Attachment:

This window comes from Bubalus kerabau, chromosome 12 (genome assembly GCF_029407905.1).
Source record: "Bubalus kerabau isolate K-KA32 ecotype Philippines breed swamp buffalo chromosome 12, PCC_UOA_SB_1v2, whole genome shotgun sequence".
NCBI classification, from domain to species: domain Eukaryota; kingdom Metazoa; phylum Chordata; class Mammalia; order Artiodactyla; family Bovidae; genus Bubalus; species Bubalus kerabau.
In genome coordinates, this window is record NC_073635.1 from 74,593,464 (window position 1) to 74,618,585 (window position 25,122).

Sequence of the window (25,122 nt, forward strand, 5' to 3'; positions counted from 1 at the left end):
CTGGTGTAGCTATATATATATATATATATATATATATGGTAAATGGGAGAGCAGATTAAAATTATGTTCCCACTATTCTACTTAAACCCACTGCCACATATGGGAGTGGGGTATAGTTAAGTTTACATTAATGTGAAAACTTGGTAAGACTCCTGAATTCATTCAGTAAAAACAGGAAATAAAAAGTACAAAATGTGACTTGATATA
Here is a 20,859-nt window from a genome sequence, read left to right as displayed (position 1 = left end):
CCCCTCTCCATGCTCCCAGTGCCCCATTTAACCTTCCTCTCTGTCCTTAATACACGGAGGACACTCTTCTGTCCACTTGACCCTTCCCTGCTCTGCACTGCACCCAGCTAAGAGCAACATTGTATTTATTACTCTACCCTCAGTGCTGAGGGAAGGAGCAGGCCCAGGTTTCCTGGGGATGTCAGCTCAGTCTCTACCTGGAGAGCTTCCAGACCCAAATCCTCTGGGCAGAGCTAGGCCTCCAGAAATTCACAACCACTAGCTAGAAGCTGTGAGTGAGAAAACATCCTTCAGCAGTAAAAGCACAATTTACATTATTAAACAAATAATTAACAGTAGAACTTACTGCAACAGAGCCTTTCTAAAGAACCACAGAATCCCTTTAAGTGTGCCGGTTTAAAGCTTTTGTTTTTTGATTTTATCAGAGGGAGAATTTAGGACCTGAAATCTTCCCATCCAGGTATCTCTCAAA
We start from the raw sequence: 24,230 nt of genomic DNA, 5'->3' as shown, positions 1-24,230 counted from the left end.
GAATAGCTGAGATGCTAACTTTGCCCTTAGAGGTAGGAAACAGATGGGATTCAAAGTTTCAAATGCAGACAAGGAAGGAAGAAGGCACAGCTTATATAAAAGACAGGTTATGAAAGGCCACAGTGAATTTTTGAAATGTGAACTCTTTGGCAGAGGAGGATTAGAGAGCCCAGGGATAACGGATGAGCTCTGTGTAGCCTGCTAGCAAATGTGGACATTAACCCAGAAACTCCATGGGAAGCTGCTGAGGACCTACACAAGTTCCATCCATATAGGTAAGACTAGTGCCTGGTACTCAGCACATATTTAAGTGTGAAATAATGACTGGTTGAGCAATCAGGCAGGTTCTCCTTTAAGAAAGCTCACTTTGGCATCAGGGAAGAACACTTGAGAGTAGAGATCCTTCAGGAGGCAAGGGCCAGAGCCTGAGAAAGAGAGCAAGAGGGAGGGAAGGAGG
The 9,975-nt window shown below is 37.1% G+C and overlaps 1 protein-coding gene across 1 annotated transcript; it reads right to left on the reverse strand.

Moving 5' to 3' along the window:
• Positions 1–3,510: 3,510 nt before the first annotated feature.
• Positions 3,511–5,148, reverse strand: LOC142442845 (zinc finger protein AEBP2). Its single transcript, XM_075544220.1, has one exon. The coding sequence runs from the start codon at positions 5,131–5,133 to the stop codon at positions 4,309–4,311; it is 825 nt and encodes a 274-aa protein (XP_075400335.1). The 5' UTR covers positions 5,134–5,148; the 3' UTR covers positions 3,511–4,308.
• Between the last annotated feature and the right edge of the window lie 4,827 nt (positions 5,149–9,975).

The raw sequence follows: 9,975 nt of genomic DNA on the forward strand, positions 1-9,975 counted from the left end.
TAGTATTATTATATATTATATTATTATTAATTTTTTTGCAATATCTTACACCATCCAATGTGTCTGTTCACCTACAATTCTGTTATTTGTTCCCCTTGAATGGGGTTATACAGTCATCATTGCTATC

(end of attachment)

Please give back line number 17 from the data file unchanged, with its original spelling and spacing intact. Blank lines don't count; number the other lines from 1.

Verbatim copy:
TAGTATTATTATATATTATATTATTATTAATTTTTTTGCAATATCTTACACCATCCAATGTGTCTGTTCACCTACAATTCTGTTATTTGTTCCCCTTGAATGGGGTTATACAGTCATCATTGCTATC